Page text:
Search Engine Giant Google have announced their new Extension – “Tone” – Will it live up to expectations?
Google are once against flexing their muscles and showing the world what they can do, but have they gone too far this time?
“Tone”, the most recent Google Chrome Extension/App, allows for two computers to share a web page with one another by emitting a sound. For this to work, both devices must have the extension installed on their browser and be within earshot of each other, say in a public library…
The user can then click the icon on their task-bar to emit the sound and share their current webpage with another extension downloader. The second user would then receive a notification and must give permission to accept the webpage.
The general reaction to the update thus far has been mixed. Some are claiming that it is the coolest thing that Google have done, in terms of extensions at least. It presents Google Chrome users with the ability to share content without having to actually talk to another person or use any of the saturated instant messaging services.
Others have remarked major flaws with the idea, in both theory and practice. Although the extension claims to work with any computer, Mac’s are reportedly having issues when hearing the tone transmitted by a PC.
So there appears to be inconsistencies. One experiment of the new extension suggested it could even work through headphones, when another claimed it doesn’t work at all, regardless of how high their volume is turned. What appears to be clear is although the idea itself is being accepted as “cool”, the execution requires significant fine tuning.
Is this an example of technological assistance taking things a bit too far? Even as an avid encourager for all things digital, especially when considering most of Google’s ideas both practical and exciting (turning Google Maps into Pacman was a particular favourite as a way to procrastinate!). However, discomfort sparks with the presumed undesired want, or inability, to talk to the person sat next to you. Surely Google Chrome users are quite competent at telling the person they are within proximity of to look at a particular website, rather than needing to emit a noise out of their computer to do so.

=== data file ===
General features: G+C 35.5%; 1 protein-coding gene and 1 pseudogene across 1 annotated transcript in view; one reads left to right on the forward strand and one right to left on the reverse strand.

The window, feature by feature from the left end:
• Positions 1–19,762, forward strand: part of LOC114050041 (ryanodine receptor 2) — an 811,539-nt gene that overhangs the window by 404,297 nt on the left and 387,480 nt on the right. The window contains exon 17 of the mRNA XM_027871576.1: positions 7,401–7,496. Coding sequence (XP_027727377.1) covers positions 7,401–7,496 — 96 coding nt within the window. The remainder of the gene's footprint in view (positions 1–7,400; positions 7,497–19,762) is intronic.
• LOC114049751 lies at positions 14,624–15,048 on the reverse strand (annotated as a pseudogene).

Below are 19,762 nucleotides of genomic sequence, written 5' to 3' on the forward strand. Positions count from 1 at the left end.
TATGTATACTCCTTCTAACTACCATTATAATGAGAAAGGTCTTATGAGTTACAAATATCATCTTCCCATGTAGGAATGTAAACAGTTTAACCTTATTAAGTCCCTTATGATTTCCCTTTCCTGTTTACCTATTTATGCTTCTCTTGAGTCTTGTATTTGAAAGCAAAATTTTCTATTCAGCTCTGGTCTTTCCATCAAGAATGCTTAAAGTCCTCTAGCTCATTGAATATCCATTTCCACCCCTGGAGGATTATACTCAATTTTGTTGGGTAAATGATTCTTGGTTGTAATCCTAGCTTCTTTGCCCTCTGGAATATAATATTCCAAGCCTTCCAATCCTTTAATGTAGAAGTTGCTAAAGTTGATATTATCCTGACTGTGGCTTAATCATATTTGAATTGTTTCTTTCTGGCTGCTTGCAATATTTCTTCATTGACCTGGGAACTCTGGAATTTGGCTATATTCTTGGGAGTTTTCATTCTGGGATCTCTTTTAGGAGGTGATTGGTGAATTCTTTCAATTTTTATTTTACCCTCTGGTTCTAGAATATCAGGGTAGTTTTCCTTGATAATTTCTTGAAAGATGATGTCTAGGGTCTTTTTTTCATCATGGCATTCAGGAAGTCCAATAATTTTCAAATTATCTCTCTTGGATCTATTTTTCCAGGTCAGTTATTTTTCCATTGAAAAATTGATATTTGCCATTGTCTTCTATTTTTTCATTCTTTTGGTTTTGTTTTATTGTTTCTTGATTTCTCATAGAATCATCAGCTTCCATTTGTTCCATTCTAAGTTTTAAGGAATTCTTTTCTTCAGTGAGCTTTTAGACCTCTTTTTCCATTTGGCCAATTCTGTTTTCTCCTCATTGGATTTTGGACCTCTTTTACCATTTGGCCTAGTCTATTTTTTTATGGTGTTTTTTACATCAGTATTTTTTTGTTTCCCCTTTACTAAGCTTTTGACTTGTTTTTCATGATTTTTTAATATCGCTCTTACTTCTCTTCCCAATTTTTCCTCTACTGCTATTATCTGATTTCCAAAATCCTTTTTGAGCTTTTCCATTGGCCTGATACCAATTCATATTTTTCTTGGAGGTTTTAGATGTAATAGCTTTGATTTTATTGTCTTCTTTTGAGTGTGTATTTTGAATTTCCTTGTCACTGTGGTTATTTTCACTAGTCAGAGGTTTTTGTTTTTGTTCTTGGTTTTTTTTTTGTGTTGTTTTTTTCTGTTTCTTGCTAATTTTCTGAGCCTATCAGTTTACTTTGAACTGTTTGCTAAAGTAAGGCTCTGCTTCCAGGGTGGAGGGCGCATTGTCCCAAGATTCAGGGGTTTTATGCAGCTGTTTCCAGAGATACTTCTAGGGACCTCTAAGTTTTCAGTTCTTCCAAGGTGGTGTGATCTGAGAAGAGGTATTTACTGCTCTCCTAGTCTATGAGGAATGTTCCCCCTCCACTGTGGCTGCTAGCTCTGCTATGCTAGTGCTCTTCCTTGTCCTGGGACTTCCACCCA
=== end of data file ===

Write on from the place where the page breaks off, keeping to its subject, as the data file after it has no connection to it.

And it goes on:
In some circumstances it could work well. As Google employees Alex Kauffman and Boris Smus suggested in the company’s research blog, the extension may prove a useful asset within a classroom environment, where many computers are operating simultaneously and require a degree of organisation.
Yet there will still remain concerns about how it would work in a public environment. Would one sit in an internet café and inadvertently project a sound to all those present? Would random computers on a train be bombarded by notifications for just having this extension installed on their web browser?
Obviously there are going to be many further concerns raised as the extension becomes increasingly used and publicised, and Google will surely have to iron out all of these issues before it can be described as a roaring success or a revolution for node-to-node communication. Yet there will forever be naysayers.
One would much rather poke the arm of a random commuter on the 9:12 from Brighton to London Victoria and show him the amazing image of a cat in a bowtie, rather than make a concerning sound out of my laptop that sounds like a failed Police Siren.